2.4. The Prosecutor General’s Office should investigate the unwarranted and illegal use of intelligence information and show immediate and concrete advances in the criminal and disciplinary investigations being carried out against all of the government officials involved in the DAS wiretapping scandal, from those who gave the orders to those who executed them.

3. End systematic stigmatisation

3.1. The President of the Republic and other important government officials should publicly recognize, in a highly visible manner, the legitimacy and importance of the work of human rights defenders, refrain from making declarations that discredit their work, and condemn attacks against them.

3.2. The Inspector General’s Office should take official disciplinary action against all government officials who with their public comments, actions, or omissions, promote or permit human rights violations against defenders, publish periodic reports on the matter, enforce compliance with Presidential Directives 11 of 1997, 07 of 1999, 07 of 2001 and Defense Ministerial Directive 09 of 2003, and carry out preventative training of public officials.

3.3. The President of Colombia should promulgate a new Presidential Directive ordering all authorities to recognize, respect and protect the work of human rights defenders.

4. End unfounded criminal proceedings

4.1. The Prosecutor General should create a special prosecutorial unit to coordinate the review of all criminal investigations against human rights defenders. The unit should be able to quickly vet the investigation for compliance with due process standards. All cases found to be specious should be closed immediately.

4.2. Criminal and disciplinary investigations should be initiated against all prosecutors or other government officials that have breached the law by falsely investigating human rights defenders and those found guilty should be punished accordingly.

4.3 Prosecutors should reject patently implausible witness testimony, refrain from influencing witness testimony, and carefully evaluate witness testimony from excombatants and informants who receive reintegration or other benefits.

5. Structurally improve the protection programmes for people at risk

5.1. The protection program should be revised, and any changes should be made in direct consultation with human rights defenders to ensure that they address the needs of defenders countrywide.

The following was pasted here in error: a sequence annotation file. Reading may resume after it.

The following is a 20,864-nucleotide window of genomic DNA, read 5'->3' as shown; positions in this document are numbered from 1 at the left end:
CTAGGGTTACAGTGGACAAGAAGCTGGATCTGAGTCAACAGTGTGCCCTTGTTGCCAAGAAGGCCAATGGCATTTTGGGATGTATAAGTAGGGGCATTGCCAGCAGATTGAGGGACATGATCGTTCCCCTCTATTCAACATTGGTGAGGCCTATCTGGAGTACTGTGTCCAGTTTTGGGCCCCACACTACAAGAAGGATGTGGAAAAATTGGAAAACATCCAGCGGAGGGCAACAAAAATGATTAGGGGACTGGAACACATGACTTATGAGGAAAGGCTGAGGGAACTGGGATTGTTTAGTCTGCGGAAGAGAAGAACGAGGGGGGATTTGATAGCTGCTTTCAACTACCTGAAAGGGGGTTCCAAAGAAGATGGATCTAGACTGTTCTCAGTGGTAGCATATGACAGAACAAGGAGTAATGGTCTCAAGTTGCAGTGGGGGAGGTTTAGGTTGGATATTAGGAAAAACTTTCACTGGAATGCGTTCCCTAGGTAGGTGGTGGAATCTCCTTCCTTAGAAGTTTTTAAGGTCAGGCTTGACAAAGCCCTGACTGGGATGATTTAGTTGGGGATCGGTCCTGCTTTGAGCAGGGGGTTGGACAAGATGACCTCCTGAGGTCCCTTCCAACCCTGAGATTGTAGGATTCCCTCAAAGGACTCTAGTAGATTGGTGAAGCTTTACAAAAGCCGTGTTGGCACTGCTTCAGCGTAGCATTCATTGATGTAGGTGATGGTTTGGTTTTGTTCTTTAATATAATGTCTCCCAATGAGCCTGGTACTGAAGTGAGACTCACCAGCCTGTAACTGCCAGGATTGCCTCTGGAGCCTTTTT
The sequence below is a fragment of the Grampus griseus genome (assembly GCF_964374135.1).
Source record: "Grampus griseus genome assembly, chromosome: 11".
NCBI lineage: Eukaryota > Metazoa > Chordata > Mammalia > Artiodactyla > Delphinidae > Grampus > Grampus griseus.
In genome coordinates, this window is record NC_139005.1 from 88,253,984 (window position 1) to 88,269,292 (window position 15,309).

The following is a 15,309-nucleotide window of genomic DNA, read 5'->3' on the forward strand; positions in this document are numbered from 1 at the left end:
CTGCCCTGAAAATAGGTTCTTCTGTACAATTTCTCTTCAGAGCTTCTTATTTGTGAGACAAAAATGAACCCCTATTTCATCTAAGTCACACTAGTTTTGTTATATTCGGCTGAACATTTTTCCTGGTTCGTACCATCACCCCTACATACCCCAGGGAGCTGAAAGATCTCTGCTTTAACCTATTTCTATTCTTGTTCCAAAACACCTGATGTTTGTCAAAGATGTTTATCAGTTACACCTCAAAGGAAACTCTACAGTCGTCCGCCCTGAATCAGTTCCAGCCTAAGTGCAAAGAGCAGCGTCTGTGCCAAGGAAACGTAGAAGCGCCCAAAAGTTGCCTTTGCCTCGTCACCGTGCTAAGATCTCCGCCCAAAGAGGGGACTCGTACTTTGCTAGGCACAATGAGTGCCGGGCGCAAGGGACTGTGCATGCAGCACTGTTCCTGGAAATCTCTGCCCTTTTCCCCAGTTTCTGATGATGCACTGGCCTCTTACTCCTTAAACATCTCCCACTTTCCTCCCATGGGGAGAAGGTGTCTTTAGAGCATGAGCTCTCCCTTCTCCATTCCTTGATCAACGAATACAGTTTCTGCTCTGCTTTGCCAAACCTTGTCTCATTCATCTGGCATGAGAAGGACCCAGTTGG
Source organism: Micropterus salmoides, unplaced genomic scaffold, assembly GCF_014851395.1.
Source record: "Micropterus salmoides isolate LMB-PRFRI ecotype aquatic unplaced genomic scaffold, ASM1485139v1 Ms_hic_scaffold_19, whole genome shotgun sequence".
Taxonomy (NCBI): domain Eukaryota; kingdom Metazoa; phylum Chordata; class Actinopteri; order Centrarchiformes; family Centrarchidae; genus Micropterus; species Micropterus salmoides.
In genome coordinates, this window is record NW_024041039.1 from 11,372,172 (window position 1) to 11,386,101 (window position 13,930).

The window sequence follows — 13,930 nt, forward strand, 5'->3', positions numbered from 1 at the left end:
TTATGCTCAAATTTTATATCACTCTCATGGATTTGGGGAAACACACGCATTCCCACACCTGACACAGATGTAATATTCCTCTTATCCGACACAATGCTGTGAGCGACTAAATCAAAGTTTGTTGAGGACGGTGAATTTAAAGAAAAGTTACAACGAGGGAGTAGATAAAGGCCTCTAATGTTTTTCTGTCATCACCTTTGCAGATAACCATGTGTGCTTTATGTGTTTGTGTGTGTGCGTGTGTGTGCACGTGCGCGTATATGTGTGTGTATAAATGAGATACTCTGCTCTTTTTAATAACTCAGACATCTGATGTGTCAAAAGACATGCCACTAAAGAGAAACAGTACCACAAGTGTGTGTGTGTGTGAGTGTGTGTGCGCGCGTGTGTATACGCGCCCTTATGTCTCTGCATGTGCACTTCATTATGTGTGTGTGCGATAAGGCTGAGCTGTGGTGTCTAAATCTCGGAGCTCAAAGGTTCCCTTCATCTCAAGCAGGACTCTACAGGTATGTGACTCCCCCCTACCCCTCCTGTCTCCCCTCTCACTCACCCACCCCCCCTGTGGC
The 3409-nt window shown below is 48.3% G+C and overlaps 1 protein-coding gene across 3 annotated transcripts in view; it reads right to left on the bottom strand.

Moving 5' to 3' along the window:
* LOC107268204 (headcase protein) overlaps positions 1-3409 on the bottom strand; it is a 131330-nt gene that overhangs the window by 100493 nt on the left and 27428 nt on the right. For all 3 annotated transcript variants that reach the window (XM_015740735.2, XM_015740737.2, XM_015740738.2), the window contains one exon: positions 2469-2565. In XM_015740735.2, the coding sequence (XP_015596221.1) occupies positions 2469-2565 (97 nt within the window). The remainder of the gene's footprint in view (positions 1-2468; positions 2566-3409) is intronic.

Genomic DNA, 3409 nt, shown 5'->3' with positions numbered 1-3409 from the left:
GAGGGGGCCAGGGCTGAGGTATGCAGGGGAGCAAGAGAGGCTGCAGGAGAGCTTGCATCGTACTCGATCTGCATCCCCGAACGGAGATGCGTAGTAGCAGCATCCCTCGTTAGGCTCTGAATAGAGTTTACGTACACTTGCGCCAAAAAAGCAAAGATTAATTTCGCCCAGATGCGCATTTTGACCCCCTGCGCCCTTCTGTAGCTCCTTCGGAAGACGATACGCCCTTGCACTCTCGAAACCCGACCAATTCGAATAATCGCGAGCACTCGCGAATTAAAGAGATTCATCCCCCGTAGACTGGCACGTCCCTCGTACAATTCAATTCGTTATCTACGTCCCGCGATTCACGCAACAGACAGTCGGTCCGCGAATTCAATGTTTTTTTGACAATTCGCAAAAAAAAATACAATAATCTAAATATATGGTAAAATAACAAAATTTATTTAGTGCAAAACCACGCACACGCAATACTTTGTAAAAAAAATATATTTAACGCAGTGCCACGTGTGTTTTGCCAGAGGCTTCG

A) The Justice and Interior Ministry should create a special unit to manage the protection program for the beneficiaries, which should be designed in coordination with the program’s beneficiaries.
B) A mechanism should be created to guarantee that bodyguards or drivers assigned to the protection program do not have, and have never had, ties with illegal armed groups, and that they do not use their position to carry out intelligence gathering work on defenders.
C) While evaluating the risks faced by individual defenders, a range of factors should be taken into account. Special attention should be paid to the high profile of defenders in leadership positions, the type of work undertaken by the defender, and relevant reports by the Human Rights Ombudsman’s Early Warning System, the Inter-American Commission of Human Rights, social organizations, and other NGOs.
D) The Justice and Interior Ministry should provide immediate and temporary protection (within 48 hours of receiving the request) to the person or organization seeking protection, while their security situation is being evaluated.
E) The State should not contract private security companies to carry out the work of protecting people at risk.

5.2. The Justice and Interior Ministry’s protection program, once amended and revised, should receive sufficient funds to guarantee that the security measures are effectively implemented.


Officially supported by 207 organisations, from 23 countries(as of 9 Sept 2009):

– Amnesty International
– Human Rights Watch (HRW)
– Front Line
– Human Rights First
– Observatorio para la Protección de los Defensores de Derechos Humanos (programa conjunto de la Federación Internacional de Derechos Humanos – FIDH – y de la Organización Mundial Contra la Tortura – OMCT)
– International Centre for Trade Union Rights (ICTUR)
– International Commission of Jurists (ICJ)
– DIAL (Inter Agency Dialogue in Colombia)
– PODEC (Plataforma de Organizaciones de Desarrollo Europeas en Colombia)
– Christian Peacemaker Teams (CPT)